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Addiction. 2016 Nov;111(11):2032-2040. doi: 10.1111/add.13506. Epub 2016 Aug 21.

Electronic cigarette use in the European Union: analysis of a representative sample of 27 460 Europeans from 28 countries.

Author information

1
Onassis Cardiac Surgery Center, Kallithea, Greece.
2
Department of Pharmacy, University of Patras, Rio, Greece.
3
Department of Pharmacy, University of Patras, Rio, Greece. kfarsalinos@gmail.com.
4
UK Centre for Tobacco and Alcohol Studies, Division of Epidemiology and Public Health, University of Nottingham, Nottingham, UK.
5
Addiction Research Unit, CESP, University Paris-Sud, UVSQ, INSERM, Université Paris-Saclay, Villejuif, France.

Abstract

AIMS:

To assess prevalence of electronic cigarette (e-cigarette) use, reported changes in smoking status due to e-cigarette use and correlates of e-cigarette use in the European Union (EU) member states in 2014.

DESIGN:

Cross-sectional survey of EU citizens representative of the population (Special Eurobarometer 429).

SETTING:

All 28 Member States of the EU.

PARTICIPANTS:

A total of 27 460 EU citizens aged ≥ 15 years (after excluding those who responded 'Do not know' to the questions about smoking status and e-cigarette use).

MEASUREMENTS:

Descriptive analysis [%, 95% confidence interval (CI)] of e-cigarette use prevalence (current use, past use and past experimentation) according to smoking status, self-reported changes in smoking status according to patterns of e-cigarette use and logistic regression analysis to examine correlates of e-cigarette use, especially socio-demographic factors and smoking status.

FINDINGS:

Ever e-cigarette use was reported by 31.1% (95% CI = 30.0-32.2%) of current smokers, 10.8% (95% CI = 10.0-11.7%) of former smokers and 2.3% (95% CI = 2.1-2.6%) of never smokers. Past experimentation [7.2% (95% CI = 6.9-7.5%)] was more common than current [1.8% (95% CI = 1.6-1.9%)] and past use [2.6% (95% CI = 2.4-2.8%)]. Extrapolated to the whole population, approximately 48.5 million EU citizens were ever e-cigarette users, with 76.8% using nicotine-containing e-cigarettes. An estimated 6.1 and 9.2 million EU citizens had quit and reduced smoking with the help of e-cigarettes, respectively. Initiation with e-cigarettes was reported by 0.8% (95% CI = 0.6-0.9%) of participants who reported ever use of any tobacco-related product. Only 1.3% (95% CI = 1.1-1.5%) of never smokers used nicotine-containing e-cigarettes, with 0.09% (95% CI = 0.04-0.14%) reporting daily nicotine use. Smoking cessation with the help of e-cigarettes was reported by 35.1% (95% CI = 30.7-39.5%) of current e-cigarette users, while a further 32.2% (95% CI = 29.9-36.5%) reported smoking reduction. Being current [odds ratio (OR) = 21.23, 95% CI = 18.32-24.59) or former smokers (OR = 6.49, 95% CI = 5.49-7.67) were the strongest correlates of ever e-cigarette use.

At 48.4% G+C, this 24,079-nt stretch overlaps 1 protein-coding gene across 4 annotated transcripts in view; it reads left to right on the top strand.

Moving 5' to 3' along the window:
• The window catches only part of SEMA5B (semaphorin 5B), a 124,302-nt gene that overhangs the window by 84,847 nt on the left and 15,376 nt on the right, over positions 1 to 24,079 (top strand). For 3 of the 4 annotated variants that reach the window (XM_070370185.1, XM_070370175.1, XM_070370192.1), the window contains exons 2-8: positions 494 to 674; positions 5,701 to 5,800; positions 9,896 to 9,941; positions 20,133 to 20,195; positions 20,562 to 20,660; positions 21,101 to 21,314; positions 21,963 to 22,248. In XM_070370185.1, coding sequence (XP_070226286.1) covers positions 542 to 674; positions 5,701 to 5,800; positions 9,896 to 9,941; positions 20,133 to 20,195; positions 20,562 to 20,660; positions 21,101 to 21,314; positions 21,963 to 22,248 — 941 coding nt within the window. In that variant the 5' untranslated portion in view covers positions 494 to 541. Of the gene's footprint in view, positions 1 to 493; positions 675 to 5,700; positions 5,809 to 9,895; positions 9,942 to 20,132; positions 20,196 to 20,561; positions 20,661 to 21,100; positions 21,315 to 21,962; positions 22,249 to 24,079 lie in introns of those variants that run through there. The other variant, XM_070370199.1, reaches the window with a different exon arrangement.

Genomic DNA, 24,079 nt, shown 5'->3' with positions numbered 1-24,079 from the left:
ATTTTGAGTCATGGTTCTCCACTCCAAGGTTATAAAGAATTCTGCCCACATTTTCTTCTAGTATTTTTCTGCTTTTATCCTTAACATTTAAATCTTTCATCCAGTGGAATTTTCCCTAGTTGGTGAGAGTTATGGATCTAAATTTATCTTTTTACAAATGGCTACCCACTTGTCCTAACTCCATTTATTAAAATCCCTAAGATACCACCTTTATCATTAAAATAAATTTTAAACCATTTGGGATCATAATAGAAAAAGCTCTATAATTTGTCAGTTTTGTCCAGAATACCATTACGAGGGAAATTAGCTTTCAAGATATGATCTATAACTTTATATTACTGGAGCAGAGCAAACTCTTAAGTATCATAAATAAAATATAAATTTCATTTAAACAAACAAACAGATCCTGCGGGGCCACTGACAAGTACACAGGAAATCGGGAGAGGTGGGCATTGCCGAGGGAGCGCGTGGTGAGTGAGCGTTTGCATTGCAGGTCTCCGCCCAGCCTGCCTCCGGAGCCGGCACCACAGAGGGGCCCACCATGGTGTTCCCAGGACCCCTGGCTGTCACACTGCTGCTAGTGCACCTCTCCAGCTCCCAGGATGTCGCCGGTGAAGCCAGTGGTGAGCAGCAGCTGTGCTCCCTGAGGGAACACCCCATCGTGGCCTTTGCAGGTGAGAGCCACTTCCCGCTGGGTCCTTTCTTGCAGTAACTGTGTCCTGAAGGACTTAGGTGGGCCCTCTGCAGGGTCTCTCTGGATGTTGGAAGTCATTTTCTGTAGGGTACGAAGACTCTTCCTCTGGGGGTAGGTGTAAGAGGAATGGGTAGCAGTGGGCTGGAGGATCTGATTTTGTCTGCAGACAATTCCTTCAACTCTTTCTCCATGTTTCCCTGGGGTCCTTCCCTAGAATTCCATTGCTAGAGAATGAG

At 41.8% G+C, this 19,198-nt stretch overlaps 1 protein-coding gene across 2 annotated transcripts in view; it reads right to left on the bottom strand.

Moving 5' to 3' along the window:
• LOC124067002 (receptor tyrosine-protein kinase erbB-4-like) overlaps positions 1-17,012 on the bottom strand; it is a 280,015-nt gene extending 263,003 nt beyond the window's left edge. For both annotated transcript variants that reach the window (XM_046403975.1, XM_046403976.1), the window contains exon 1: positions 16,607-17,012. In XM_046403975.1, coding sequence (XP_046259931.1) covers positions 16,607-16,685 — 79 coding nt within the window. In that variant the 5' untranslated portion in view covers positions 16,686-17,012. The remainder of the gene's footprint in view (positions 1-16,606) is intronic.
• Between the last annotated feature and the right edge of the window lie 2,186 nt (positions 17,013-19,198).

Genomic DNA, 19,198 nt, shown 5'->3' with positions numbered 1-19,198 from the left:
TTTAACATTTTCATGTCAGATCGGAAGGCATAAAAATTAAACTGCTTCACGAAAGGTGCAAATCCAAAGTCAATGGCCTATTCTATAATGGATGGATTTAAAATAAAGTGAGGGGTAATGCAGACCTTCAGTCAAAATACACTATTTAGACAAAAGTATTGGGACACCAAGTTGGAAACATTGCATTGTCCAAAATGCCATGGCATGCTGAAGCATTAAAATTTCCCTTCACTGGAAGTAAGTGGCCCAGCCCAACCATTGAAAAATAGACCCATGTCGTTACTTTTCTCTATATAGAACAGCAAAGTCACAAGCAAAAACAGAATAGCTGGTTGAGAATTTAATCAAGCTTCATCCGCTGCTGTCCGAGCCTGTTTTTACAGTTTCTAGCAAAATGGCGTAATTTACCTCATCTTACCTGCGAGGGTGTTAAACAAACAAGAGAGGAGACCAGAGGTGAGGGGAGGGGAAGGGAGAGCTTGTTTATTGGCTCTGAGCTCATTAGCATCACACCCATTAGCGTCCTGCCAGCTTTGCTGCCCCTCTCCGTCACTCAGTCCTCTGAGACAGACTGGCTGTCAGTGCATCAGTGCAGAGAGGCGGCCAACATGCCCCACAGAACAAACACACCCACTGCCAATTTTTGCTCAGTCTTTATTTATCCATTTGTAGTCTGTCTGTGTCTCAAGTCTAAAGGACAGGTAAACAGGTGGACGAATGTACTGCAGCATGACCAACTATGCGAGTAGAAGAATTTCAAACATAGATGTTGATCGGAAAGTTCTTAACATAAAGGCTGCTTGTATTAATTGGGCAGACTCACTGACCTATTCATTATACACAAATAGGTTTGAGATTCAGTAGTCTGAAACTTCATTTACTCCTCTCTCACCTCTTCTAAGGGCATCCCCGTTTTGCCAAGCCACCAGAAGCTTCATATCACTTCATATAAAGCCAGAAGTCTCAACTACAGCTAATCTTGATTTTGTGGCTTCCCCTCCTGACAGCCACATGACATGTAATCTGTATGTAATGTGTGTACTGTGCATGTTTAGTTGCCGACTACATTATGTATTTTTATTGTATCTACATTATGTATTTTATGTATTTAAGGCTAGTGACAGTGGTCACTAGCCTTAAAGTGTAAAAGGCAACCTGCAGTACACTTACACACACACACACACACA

CONCLUSIONS:

E-cigarette use in the European Union appears to be largely confined to current or former smokers, while current use and nicotine use by people who have never smoked is rare. More than one-third of current e-cigarette users polled reported smoking cessation and reduction.

KEYWORDS:

Electronic cigarettes; European Union; nicotine; smoking; smoking cessation; tobacco

PMID:
27338716
DOI:
10.1111/add.13506
[Indexed for MEDLINE]

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